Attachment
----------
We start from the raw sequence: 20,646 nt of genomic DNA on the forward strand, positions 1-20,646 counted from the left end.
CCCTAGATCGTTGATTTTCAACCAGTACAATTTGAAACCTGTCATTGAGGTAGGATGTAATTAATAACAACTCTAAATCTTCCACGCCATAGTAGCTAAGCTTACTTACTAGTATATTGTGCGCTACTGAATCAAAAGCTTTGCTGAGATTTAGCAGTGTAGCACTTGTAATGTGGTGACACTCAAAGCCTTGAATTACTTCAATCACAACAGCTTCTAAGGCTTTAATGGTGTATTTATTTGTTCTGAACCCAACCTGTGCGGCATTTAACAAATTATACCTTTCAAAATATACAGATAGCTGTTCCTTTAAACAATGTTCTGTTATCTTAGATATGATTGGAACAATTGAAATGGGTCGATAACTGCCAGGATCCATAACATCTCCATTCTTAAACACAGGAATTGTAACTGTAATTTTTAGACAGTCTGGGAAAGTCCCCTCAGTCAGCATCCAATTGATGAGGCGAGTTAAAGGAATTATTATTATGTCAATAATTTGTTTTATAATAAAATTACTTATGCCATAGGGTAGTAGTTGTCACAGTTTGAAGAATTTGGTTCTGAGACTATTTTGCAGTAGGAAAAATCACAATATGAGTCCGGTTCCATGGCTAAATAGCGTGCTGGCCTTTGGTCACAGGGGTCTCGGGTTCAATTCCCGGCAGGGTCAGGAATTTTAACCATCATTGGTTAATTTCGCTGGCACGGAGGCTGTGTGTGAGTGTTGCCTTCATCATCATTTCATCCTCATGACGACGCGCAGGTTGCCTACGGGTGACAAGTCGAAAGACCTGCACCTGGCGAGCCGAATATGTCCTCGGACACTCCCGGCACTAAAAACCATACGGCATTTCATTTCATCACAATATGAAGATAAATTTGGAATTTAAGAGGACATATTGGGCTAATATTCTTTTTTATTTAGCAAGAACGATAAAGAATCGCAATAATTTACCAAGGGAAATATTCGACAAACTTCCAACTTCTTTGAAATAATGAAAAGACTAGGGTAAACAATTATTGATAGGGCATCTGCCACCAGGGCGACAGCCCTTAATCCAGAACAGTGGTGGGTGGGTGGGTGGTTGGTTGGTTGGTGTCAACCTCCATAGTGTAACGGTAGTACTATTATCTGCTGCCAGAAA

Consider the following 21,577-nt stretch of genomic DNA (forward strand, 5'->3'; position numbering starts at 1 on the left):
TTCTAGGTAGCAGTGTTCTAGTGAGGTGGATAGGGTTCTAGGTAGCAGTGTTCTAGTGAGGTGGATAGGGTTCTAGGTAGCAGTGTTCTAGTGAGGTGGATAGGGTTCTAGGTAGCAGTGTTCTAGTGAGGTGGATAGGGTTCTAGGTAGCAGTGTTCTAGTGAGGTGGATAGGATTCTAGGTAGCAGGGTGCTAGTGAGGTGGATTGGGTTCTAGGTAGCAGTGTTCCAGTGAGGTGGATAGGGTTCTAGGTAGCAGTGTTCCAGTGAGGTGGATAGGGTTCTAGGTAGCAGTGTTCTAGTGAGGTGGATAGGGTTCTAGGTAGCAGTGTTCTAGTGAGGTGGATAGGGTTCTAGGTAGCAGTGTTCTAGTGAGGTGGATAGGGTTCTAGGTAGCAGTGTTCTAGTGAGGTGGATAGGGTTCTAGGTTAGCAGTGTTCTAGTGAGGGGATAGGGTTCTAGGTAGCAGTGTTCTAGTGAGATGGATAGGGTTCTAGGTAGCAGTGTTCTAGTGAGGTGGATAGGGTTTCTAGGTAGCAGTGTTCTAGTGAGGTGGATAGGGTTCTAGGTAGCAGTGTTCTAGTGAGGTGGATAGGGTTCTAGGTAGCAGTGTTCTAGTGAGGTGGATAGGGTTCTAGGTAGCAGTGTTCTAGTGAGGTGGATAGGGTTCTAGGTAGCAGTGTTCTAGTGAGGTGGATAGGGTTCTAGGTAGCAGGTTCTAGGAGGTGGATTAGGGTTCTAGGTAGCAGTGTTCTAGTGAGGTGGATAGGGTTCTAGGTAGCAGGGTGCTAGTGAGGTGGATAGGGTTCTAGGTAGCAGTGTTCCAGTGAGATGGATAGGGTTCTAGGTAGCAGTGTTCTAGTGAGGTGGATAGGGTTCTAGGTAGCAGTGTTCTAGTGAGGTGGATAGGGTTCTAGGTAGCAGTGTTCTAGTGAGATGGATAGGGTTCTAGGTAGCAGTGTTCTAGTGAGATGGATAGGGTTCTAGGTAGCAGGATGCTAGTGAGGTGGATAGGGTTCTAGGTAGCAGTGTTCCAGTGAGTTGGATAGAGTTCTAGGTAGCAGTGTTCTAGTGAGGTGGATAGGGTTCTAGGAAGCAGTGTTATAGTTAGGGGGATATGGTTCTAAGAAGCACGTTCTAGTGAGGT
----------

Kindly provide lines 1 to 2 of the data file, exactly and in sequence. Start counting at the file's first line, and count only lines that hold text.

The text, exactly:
We start from the raw sequence: 20,646 nt of genomic DNA on the forward strand, positions 1-20,646 counted from the left end.
CCCTAGATCGTTGATTTTCAACCAGTACAATTTGAAACCTGTCATTGAGGTAGGATGTAATTAATAACAACTCTAAATCTTCCACGCCATAGTAGCTAAGCTTACTTACTAGTATATTGTGCGCTACTGAATCAAAAGCTTTGCTGAGATTTAGCAGTGTAGCACTTGTAATGTGGTGACACTCAAAGCCTTGAATTACTTCAATCACAACAGCTTCTAAGGCTTTAATGGTGTATTTATTTGTTCTGAACCCAACCTGTGCGGCATTTAACAAATTATACCTTTCAAAATATACAGATAGCTGTTCCTTTAAACAATGTTCTGTTATCTTAGATATGATTGGAACAATTGAAATGGGTCGATAACTGCCAGGATCCATAACATCTCCATTCTTAAACACAGGAATTGTAACTGTAATTTTTAGACAGTCTGGGAAAGTCCCCTCAGTCAGCATCCAATTGATGAGGCGAGTTAAAGGAATTATTATTATGTCAATAATTTGTTTTATAATAAAATTACTTATGCCATAGGGTAGTAGTTGTCACAGTTTGAAGAATTTGGTTCTGAGACTATTTTGCAGTAGGAAAAATCACAATATGAGTCCGGTTCCATGGCTAAATAGCGTGCTGGCCTTTGGTCACAGGGGTCTCGGGTTCAATTCCCGGCAGGGTCAGGAATTTTAACCATCATTGGTTAATTTCGCTGGCACGGAGGCTGTGTGTGAGTGTTGCCTTCATCATCATTTCATCCTCATGACGACGCGCAGGTTGCCTACGGGTGACAAGTCGAAAGACCTGCACCTGGCGAGCCGAATATGTCCTCGGACACTCCCGGCACTAAAAACCATACGGCATTTCATTTCATCACAATATGAAGATAAATTTGGAATTTAAGAGGACATATTGGGCTAATATTCTTTTTTATTTAGCAAGAACGATAAAGAATCGCAATAATTTACCAAGGGAAATATTCGACAAACTTCCAACTTCTTTGAAATAATGAAAAGACTAGGGTAAACAATTATTGATAGGGCATCTGCCACCAGGGCGACAGCCCTTAATCCAGAACAGTGGTGGGTGGGTGGGTGGTTGGTTGGTTGGTGTCAACCTCCATAGTGTAACGGTAGTACTATTATCTGCTGCCAGAAA